Thereafter, package 10 is reheated to attach the heat sink to surface 11b. In this step, the temperature to which the package is heated must exceed the solidification temperature THS of the heat sink attach material. For example, the temperature for solder is about 183 C., and for an epoxy is about 150 C.

So long as the heat sink attach material remains liquid, the stresses induced in the lid attach material 16 remain relatively small. However, once the heat sink attach material solidifies at temperature THS, the stresses in the lid attach material 16 rapidly increase. This rapid increase in stress is due to the fact that the heat sink contracts much more rapidly than the ceramic substrate. For example, the coefficients of thermal expansion for copper and aluminum respectively are about 2.6 and 3.6 times the expansion coefficient of ceramic.

As the heat sink contracts, it tends to compress that portion of surface 11b to which the heat sink is attached. This in turn causes substrate 11 to bend in an arc-shaped fashion as illustrated in FIG. 3. In this Figure, the amount of bending is greatly exaggerated merely to illustrate the point that such bending actually does occur. This bending, in turn, causes the rapid increase in stress in the lid attach material 16.

After the heat sink is attached and the integrated circuit package is placed in an operating environment, the package is subjected to some predetermined range of operating temperatures. A typical maximum operating temperature, for example, is 125 C.; and a typical minimum operating temperature is -55 C. Such maximum and minimum operating temperatures are indicated in FIG. 2 as Tmax and Tmin respectively.

Curve 22 shows that at temperature Tmax, the stress in lid attach material 16 is at a minimal level Smin ; whereas at temperature Tmin, the stress in lid attach material 16 is at a maximum level Smax. So in the operating environment, stress in the lid attach material varies between Smax and Smin. And the magnitude of the maximum stress Smax as well as any cycling between Smax and Smin frequently cause lid attach material to crack.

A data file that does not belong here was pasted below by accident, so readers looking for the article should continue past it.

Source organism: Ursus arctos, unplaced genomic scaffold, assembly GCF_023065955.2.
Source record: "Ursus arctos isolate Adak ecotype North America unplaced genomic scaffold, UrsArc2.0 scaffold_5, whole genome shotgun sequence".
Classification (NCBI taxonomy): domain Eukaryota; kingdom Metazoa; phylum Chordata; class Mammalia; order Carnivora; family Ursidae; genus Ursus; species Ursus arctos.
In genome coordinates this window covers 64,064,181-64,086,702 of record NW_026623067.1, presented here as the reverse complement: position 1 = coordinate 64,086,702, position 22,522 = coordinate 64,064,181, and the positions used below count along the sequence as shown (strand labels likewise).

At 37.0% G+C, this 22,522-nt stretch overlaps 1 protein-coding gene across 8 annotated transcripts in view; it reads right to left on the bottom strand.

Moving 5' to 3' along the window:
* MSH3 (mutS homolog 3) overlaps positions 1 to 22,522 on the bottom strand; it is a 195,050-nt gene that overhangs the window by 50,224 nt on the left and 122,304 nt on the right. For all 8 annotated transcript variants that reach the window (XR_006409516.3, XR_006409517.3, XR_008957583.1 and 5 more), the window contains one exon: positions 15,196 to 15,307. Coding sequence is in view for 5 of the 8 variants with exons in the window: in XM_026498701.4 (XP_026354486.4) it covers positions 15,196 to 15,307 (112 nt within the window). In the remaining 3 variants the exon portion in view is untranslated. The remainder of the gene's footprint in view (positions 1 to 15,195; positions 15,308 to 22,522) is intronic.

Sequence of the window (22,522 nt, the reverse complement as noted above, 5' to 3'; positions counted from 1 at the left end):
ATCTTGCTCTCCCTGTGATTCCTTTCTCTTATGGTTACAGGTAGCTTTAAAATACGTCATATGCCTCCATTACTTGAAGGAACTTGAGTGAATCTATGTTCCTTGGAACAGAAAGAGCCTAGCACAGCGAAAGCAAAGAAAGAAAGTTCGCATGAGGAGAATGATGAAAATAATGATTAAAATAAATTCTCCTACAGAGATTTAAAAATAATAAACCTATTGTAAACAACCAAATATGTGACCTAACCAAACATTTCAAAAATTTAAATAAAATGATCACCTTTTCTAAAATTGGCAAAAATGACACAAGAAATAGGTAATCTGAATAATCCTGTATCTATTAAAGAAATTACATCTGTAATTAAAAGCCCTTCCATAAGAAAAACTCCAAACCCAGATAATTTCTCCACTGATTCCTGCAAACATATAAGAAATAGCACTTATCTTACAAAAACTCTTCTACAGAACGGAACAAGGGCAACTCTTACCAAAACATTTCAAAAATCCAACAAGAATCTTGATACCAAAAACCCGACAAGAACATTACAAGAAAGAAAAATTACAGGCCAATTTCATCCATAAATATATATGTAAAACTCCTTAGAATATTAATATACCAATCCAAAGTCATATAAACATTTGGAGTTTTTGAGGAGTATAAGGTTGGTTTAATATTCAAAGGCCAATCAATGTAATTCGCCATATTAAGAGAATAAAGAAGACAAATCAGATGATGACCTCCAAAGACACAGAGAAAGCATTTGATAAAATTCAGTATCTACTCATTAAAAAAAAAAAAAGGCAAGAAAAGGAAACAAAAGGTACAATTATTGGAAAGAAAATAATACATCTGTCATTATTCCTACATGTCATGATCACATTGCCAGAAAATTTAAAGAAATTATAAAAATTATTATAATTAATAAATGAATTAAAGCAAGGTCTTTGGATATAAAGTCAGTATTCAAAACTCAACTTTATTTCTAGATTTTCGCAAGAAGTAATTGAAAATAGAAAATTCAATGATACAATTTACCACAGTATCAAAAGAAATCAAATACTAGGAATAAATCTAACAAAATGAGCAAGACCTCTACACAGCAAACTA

In addition, when the heat sink attach material solidifies at temperature THS, stress begins to occur at the interface between the heat sink and substrate 11. This stress, as with the stress in the lid attach material, is due to the fact that the heat sink contracts much more rapidly than substrate 11.

As the temperature decreases from THS to TRT, the stress at the substrate-heat sink interface rapidly increases. Thereafter, when the heat sink and integrated circuit package are placed in an operating environment and cycled between the temperatures Tmin and Tmax, the stress at the substrate-heat sink interface cycles about a maximum value. Both the magnitude of that maximum value and the degree of cycling from it can produce cracks beteen the heat sink and substrate 11.

BRIEF SUMMARY OF THE INVENTION

Accordingly, one object of this invention is to provide an improved heat sink for an integrated circuit package.

Another object of this invention is to provide a heat sink which reduces the amount of thermal-mechanical stress that is induced in an integrated circuit package when the package and heat sink are rigidly attached and thermally cycled.

Still another object of this invention is to provide a heat sink which not only reduces cracking in an integrated circuit package to which the heat sink is attached, but also has superior cooling characteristics and is easy to manufacture.

In one embodiment of the invention, these and other objects are accomplished by a heat sink that is made of a single thin sheet of material having two oppositely facing major surfaces. These major surfaces have a common perimeter; and that common perimeter defines a plurality of spaced-apart finger-shaped portions of the heat sink that extend radially from a central portion. The central portion is flat and attaches to the integrated circuit package; whereas the finger-shaped portions bend out of the plane of the central portion to form cooling fins for the central portion.

Another embodiment of the invention is a heat sink that is made of a single thin sheet of material having two oppositely facing major surfaces with a common perimeter. But this embodiment also has a plurality of radially-oriented elongated slots having end walls at predetermined distances from a point that is centrally located within the perimeter. The end walls nearest the central point define a central portion of the heat sink; the end wall furthest from the central point together with the common perimeter define a ring-shaped portion around the central portion; and the side walls of the slots define a plurality of finger-shaped portions that connect the central portion to the ring-shaped portion. The central portion is flat and attaches to the integrated circuit package; whereas the finger-shaped portions are bent in one direction out of the plane of the central portion and together with the ring-shaped portion provide a means for cooling the central portion.